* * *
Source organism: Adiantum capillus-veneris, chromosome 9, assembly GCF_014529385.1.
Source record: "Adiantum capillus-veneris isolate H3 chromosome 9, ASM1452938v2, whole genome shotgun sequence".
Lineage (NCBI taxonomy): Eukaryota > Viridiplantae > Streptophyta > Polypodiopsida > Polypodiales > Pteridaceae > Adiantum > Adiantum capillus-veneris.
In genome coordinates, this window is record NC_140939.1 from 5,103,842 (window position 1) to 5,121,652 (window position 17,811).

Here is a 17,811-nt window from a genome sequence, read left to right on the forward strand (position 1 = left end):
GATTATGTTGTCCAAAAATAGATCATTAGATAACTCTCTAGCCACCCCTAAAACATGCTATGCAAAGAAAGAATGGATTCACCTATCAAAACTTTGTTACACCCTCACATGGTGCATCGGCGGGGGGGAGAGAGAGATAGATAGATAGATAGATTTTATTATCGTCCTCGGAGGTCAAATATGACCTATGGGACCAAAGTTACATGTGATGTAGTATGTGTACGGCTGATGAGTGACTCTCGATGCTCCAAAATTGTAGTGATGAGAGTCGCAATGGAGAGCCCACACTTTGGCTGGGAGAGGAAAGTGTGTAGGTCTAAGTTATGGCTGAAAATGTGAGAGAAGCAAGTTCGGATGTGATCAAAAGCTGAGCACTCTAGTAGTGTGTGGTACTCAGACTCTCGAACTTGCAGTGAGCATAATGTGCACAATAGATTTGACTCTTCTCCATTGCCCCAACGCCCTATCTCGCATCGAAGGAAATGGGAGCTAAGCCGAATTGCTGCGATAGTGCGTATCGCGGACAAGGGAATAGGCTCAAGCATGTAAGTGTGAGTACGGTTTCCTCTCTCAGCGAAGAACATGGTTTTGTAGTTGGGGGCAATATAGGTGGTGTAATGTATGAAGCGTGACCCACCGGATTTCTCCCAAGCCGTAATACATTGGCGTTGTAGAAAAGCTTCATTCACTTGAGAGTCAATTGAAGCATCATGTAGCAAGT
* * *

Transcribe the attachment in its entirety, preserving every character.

Source organism: Adiantum capillus-veneris, chromosome 9, assembly GCF_014529385.1.
Source record: "Adiantum capillus-veneris isolate H3 chromosome 9, ASM1452938v2, whole genome shotgun sequence".
Lineage (NCBI taxonomy): Eukaryota > Viridiplantae > Streptophyta > Polypodiopsida > Polypodiales > Pteridaceae > Adiantum > Adiantum capillus-veneris.
In genome coordinates, this window is record NC_140939.1 from 5,103,842 (window position 1) to 5,121,652 (window position 17,811).

Here is a 17,811-nt window from a genome sequence, read left to right on the forward strand (position 1 = left end):
GATTATGTTGTCCAAAAATAGATCATTAGATAACTCTCTAGCCACCCCTAAAACATGCTATGCAAAGAAAGAATGGATTCACCTATCAAAACTTTGTTACACCCTCACATGGTGCATCGGCGGGGGGGAGAGAGAGATAGATAGATAGATAGATTTTATTATCGTCCTCGGAGGTCAAATATGACCTATGGGACCAAAGTTACATGTGATGTAGTATGTGTACGGCTGATGAGTGACTCTCGATGCTCCAAAATTGTAGTGATGAGAGTCGCAATGGAGAGCCCACACTTTGGCTGGGAGAGGAAAGTGTGTAGGTCTAAGTTATGGCTGAAAATGTGAGAGAAGCAAGTTCGGATGTGATCAAAAGCTGAGCACTCTAGTAGTGTGTGGTACTCAGACTCTCGAACTTGCAGTGAGCATAATGTGCACAATAGATTTGACTCTTCTCCATTGCCCCAACGCCCTATCTCGCATCGAAGGAAATGGGAGCTAAGCCGAATTGCTGCGATAGTGCGTATCGCGGACAAGGGAATAGGCTCAAGCATGTAAGTGTGAGTACGGTTTCCTCTCTCAGCGAAGAACATGGTTTTGTAGTTGGGGGCAATATAGGTGGTGTAATGTATGAAGCGTGACCCACCGGATTTCTCCCAAGCCGTAATACATTGGCGTTGTAGAAAAGCTTCATTCACTTGAGAGTCAATTGAAGCATCATGTAGCAAGT